English Cricket: Caribbean Dreams

Andy FreemanContributor IJanuary 13, 2009

I have to admit to loving England tours to the West Indies. 

When I first fell in love with Cricket, the West Indies were the premier team in the world game.  Viv Richards, Clive Lloyd, Greenidge and Haynes—their batsmen could destroy any team any time.  Then there were the bowlers, always four quicks, always incredible—Garner, Holding, Marshall, Croft, Roberts—they just kept coming, just kept producing.

When an England team went to the West Indies, you knew a few things would definitely happen.  You knew some of your team would fly back injured.  You knew that you would get bowled out.  You knew that one day, one of the batsmen would smack you out of the park.  Test Matches were never slow.  One day games lived up to their name.  It was electric cricket.

Since the mid-nineties though, West Indies cricket has began to change, even to crumble.  The lure of basketball for the young of the Caribbean has meant the production line of quicks has dried up a little.  The master-blaster batsmen haven’t always arrived.  Money, and even interest in the game, has dried up a little. But maybe a renaissance is on the way and in the forthcoming series with England I have a feeling that a marker moment may be coming for West Indies cricket. 

The touring England team are going to have to tackle Chris Gayle in form.  Gayle is one of the most destructive batsman in world cricket right now, and a genuine leader.  Then you have the rock—Shivnarine Chanderpaul—maybe the most consistent batsmen in the world.  He single-handedly took the fight to England two summers ago.  What price more Chanderpaul centuries this time?  Suddenly the bowlers look menacing too—Edwards, Powell and others could really harm England. 

Is West Indies cricket on the way back up? Well I hope the renaissance can be delayed a little as England badly need a winning series.  I would suggest three new steps as this tour approaches:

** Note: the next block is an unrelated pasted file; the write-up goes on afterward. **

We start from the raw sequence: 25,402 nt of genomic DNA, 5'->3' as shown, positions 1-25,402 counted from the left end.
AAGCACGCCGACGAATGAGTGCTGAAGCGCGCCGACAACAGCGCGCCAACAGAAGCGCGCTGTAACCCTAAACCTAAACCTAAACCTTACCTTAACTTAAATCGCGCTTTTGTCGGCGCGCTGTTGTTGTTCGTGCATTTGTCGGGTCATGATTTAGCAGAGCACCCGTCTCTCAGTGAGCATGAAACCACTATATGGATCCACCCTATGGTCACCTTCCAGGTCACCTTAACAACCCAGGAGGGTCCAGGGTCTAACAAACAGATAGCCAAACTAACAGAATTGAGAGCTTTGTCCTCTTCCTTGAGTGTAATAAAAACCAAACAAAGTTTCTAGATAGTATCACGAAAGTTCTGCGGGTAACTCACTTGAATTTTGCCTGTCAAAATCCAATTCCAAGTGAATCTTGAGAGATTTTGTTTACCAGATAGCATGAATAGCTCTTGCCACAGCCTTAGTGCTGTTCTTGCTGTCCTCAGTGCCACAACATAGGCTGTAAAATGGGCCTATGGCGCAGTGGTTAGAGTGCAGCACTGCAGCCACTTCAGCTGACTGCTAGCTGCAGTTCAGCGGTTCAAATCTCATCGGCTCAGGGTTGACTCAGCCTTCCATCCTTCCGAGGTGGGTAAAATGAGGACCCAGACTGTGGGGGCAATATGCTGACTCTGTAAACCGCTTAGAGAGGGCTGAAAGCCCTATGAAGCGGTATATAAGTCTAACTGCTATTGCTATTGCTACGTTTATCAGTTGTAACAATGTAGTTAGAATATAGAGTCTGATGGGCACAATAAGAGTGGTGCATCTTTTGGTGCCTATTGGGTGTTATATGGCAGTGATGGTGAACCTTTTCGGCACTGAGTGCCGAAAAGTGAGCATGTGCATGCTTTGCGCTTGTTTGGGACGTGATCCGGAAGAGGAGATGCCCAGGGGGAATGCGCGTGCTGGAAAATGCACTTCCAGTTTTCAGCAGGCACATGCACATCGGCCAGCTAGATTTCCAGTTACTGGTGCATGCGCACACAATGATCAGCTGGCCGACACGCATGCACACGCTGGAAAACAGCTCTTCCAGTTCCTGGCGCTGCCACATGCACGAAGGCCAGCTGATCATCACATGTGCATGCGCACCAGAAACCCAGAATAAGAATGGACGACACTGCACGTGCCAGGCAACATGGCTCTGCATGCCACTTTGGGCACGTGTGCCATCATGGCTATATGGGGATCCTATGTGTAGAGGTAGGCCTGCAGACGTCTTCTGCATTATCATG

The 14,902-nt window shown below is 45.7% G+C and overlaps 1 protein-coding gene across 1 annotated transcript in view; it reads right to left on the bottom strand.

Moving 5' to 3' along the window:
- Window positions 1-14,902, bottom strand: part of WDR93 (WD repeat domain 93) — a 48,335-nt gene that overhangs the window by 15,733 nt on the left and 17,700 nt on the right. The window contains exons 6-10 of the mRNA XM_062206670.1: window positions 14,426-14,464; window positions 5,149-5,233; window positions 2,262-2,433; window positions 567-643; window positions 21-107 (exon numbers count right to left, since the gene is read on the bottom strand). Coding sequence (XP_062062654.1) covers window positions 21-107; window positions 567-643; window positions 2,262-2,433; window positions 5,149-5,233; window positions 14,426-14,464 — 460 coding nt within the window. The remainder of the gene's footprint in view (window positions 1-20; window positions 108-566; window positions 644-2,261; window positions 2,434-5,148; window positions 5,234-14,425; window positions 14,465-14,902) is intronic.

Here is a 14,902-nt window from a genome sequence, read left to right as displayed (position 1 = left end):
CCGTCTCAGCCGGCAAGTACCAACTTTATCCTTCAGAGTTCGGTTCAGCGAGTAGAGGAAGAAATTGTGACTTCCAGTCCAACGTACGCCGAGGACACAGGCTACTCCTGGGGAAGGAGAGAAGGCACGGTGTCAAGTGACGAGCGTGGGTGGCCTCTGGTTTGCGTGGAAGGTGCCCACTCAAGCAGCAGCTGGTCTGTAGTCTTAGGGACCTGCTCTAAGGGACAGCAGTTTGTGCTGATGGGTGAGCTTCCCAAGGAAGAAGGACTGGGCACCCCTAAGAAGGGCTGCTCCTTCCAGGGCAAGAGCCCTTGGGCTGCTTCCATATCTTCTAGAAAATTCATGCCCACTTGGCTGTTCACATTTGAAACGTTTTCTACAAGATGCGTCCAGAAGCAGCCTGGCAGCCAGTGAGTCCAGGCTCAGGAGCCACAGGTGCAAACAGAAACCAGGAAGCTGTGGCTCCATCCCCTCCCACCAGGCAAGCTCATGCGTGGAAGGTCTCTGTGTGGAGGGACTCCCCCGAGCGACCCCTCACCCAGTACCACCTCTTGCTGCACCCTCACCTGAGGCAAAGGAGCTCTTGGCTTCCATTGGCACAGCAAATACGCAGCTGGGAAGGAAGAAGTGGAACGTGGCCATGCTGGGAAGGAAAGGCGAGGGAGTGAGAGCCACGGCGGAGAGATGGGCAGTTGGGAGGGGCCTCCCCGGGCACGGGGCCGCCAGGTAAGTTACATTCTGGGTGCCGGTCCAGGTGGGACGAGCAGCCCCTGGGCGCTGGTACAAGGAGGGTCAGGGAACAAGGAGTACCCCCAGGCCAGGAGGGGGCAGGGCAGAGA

1. Play Owais Shah.  I need to be honest here.  I think Ian Bell is a class batsman, real class.  But class without end product isn’t enough and Bell has been Mr. Inconsistency since his very first call up—magnificent one minute, rabbit the next.  It’s time for Shah at No. 3.  Shah is a fighter, but also a stroke-maker. He can graft and flourish.  England need him and if they pick him, I think he could be the surprise of the Ashes.  Pick Shah.

2. Give Harmison the ball.  It was written of Peter Moores that he only had one plan when things went wrong—Flintoff.  In every crisis, every time a wicket is needed— we give the ball to Freddie.  The Caribbean tour is the place for a Harmison relaunch.  England need Harmy firing and here is the place to kick start the Harmison fire. 

3.Rest Monty Panesar.  Again, being honest, I love Monty—great bowler on his day, great character.  But Panesar has stagnated and is in danger of going backwards.  England have boldly taken Adil Rashid on this tour—it's time to play him.  A batsman/bowler rather than the other way round, Rashid can take wickets and is an inspirational player.  We have to blood him before the Ashes so he can be an option this summer.  Play him. 

My team for the First Test would be:

Strauss (captain)

Let us hope England’s renaissance can also begin in these next few months of Caribbean dreaming.